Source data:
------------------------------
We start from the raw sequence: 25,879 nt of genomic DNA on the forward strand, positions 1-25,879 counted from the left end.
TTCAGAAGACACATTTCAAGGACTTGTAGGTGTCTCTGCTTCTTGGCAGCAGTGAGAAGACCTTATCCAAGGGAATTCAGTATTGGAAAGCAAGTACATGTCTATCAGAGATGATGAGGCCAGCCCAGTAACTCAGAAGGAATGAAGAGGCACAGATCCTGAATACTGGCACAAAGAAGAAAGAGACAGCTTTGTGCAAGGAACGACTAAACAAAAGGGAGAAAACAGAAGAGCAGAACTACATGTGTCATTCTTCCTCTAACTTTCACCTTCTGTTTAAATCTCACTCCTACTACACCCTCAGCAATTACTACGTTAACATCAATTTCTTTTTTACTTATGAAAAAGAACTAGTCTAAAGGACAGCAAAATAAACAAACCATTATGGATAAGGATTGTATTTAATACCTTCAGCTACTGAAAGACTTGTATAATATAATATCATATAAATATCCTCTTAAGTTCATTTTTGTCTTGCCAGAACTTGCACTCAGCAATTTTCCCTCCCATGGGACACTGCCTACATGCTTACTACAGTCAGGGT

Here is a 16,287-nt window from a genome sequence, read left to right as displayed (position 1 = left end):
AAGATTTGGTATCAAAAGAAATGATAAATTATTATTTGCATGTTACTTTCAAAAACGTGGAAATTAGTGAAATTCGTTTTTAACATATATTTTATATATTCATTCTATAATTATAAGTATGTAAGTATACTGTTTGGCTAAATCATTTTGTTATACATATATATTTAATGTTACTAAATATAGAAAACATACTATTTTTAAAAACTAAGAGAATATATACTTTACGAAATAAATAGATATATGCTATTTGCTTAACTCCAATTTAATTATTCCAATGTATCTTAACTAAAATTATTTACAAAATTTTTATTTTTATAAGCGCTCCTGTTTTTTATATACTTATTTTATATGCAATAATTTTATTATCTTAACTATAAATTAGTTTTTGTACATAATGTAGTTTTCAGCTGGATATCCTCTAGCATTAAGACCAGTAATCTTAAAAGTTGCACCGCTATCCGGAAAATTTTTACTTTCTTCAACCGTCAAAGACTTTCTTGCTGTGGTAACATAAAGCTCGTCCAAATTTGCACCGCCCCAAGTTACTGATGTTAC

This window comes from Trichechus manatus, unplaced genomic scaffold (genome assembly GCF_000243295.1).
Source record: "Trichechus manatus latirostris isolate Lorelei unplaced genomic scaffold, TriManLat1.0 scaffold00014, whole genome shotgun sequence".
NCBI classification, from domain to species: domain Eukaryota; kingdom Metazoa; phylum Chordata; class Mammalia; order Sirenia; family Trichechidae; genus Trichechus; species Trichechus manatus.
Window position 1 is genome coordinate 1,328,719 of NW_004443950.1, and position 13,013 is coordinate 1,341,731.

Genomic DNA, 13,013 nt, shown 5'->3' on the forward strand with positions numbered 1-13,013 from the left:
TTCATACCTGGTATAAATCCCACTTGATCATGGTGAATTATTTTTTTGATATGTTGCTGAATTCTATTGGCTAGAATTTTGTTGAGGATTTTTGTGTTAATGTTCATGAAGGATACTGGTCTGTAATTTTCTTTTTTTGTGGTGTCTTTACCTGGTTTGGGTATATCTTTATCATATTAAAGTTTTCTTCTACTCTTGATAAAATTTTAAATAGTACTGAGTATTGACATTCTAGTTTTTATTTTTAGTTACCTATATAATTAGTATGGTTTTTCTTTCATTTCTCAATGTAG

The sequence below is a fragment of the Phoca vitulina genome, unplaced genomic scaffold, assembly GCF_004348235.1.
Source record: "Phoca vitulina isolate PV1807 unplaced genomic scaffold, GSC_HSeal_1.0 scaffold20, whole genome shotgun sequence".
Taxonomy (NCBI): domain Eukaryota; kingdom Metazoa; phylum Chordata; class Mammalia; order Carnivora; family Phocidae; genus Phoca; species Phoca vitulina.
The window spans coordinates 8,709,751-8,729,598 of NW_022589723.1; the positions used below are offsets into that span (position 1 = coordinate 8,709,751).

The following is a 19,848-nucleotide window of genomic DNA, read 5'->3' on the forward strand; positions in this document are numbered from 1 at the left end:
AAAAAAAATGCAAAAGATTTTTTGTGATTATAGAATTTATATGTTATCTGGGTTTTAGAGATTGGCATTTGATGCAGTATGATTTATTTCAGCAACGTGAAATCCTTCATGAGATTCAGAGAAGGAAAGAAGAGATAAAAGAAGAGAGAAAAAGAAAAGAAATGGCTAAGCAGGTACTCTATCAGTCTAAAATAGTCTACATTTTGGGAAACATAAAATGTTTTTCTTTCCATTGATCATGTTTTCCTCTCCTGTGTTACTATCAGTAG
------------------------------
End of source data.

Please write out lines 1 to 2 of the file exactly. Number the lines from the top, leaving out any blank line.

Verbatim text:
We start from the raw sequence: 25,879 nt of genomic DNA on the forward strand, positions 1-25,879 counted from the left end.
TTCAGAAGACACATTTCAAGGACTTGTAGGTGTCTCTGCTTCTTGGCAGCAGTGAGAAGACCTTATCCAAGGGAATTCAGTATTGGAAAGCAAGTACATGTCTATCAGAGATGATGAGGCCAGCCCAGTAACTCAGAAGGAATGAAGAGGCACAGATCCTGAATACTGGCACAAAGAAGAAAGAGACAGCTTTGTGCAAGGAACGACTAAACAAAAGGGAGAAAACAGAAGAGCAGAACTACATGTGTCATTCTTCCTCTAACTTTCACCTTCTGTTTAAATCTCACTCCTACTACACCCTCAGCAATTACTACGTTAACATCAATTTCTTTTTTACTTATGAAAAAGAACTAGTCTAAAGGACAGCAAAATAAACAAACCATTATGGATAAGGATTGTATTTAATACCTTCAGCTACTGAAAGACTTGTATAATATAATATCATATAAATATCCTCTTAAGTTCATTTTTGTCTTGCCAGAACTTGCACTCAGCAATTTTCCCTCCCATGGGACACTGCCTACATGCTTACTACAGTCAGGGT